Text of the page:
This means restoring our credibility with Iran. When we say an Iranian nuclear-weapons capability--and the regional instability that comes with it--is unacceptable, the ayatollahs must be made to believe us. And it means using the full spectrum of our soft power to encourage liberty and opportunity for those who have for too long known only corruption and oppression. The dignity of work and the ability to steer the course of their lives are the best alternatives to extremism.
All these issues are ones that the region is going to wrestle with. The one thing we can't do is withdraw from the region, because the US continues to be the one indispensable nation. And even countries where the US is criticized, they still want our leadership. And so we're going to continue to work in these regions.
A: Well, we're still doing an investigation. The natural protests that arose were used as an excuse by extremists to harm US interests. We have to remain vigilant. Look, when I came into office I said I would end the war in Iraq--and I did. I said that we would begin transitioning in Afghanistan. But what I also said was we're going to have to focus narrowly and forcefully on groups like al Qaeda. Those forces have not gone away. We've decimated al Qaeda's top leadership in the border regions around Pakistan, but in Yemen, in Libya--increasingly in places like Syria-- what you see is these elements that don't have the same capacity that a bin Laden or core al Qaeda had, but can still cause a lot of damage, and we've got to make sure that we remain vigilant and are focused on preventing them from doing us any harm.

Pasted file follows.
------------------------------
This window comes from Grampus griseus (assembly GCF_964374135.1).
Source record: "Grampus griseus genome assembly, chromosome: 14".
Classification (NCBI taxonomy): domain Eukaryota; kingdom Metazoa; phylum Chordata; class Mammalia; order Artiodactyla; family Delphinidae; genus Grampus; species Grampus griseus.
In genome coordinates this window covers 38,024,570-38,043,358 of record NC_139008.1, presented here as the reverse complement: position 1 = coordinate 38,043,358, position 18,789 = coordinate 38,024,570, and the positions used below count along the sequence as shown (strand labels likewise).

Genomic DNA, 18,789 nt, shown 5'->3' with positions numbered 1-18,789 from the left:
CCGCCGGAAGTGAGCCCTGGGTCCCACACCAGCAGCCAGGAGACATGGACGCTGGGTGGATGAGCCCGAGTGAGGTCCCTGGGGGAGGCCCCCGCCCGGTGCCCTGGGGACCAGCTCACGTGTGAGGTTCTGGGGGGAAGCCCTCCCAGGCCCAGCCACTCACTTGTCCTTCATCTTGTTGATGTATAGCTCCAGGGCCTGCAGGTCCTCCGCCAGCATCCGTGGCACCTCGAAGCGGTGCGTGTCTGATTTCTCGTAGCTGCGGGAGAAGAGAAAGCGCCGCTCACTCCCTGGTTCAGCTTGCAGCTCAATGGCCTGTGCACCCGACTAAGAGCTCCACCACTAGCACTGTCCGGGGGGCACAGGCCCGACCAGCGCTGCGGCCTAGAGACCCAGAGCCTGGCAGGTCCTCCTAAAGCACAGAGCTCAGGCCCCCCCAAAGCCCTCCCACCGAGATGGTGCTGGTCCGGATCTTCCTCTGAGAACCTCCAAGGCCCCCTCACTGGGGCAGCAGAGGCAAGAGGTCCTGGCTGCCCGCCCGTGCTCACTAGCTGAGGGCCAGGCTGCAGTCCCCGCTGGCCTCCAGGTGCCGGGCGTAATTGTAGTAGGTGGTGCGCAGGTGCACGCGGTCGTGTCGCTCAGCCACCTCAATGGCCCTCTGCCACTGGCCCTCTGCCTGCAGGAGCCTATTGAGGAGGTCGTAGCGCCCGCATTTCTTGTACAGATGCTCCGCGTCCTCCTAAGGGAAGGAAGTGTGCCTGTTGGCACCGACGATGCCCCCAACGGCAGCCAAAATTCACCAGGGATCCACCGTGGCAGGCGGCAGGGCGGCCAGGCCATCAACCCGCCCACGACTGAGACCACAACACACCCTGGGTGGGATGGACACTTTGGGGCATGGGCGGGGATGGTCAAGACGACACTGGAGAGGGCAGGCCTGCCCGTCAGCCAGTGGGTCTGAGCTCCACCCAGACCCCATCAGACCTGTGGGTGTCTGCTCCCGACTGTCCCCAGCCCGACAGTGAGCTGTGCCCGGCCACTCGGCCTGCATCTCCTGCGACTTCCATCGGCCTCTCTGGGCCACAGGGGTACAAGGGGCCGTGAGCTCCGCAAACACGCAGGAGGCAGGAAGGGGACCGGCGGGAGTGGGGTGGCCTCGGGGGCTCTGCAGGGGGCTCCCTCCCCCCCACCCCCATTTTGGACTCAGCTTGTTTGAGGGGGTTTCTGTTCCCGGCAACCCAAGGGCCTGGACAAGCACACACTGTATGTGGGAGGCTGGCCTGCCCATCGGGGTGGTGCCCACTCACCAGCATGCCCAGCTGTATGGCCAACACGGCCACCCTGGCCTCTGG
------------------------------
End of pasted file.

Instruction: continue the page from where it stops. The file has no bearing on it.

A: We mourn the loss of the Americans who were killed in Benghazi. But that's not representative of the attitudes of the Libyan people towards America, because they understand because of the incredible work that our diplomats did as well as our men and women in uniform, we liberated that country from a dictator who had terrorized them for 40 years. We've seen this in the past, where there is an offensive video or cartoon directed at the prophet Muhammad. And this is used as an excuse to carry out inexcusable violent acts. We told the [Libyan & other] leaders, that although we had nothing to do with the video, we find it offensive, it's not representative of America's views, but we will not tolerate violence, and we will bring those who carried out these events to justice.
Due to a near criminal degree of corruption, abuse, and waste on the part of many recipients--not to mention the fact that we can't afford it--I had long been in favor of eliminating foreign aid altogether. But since the aid existed, I thought it gave Congress the perfect tool to help the detained Americans.
I attempted to freeze aid to Egypt. We had sent Mubarak's regime over $60 billion and now a member of that same regime was responsible for arresting and holding American citizens against their will--19 US nationals. I proposed an amendment to end ALL foreign aid to Egypt--economic aid, military aid, all aid--in 30 days unless the American citizens were released. We give over $1.5 billion to Egypt annually.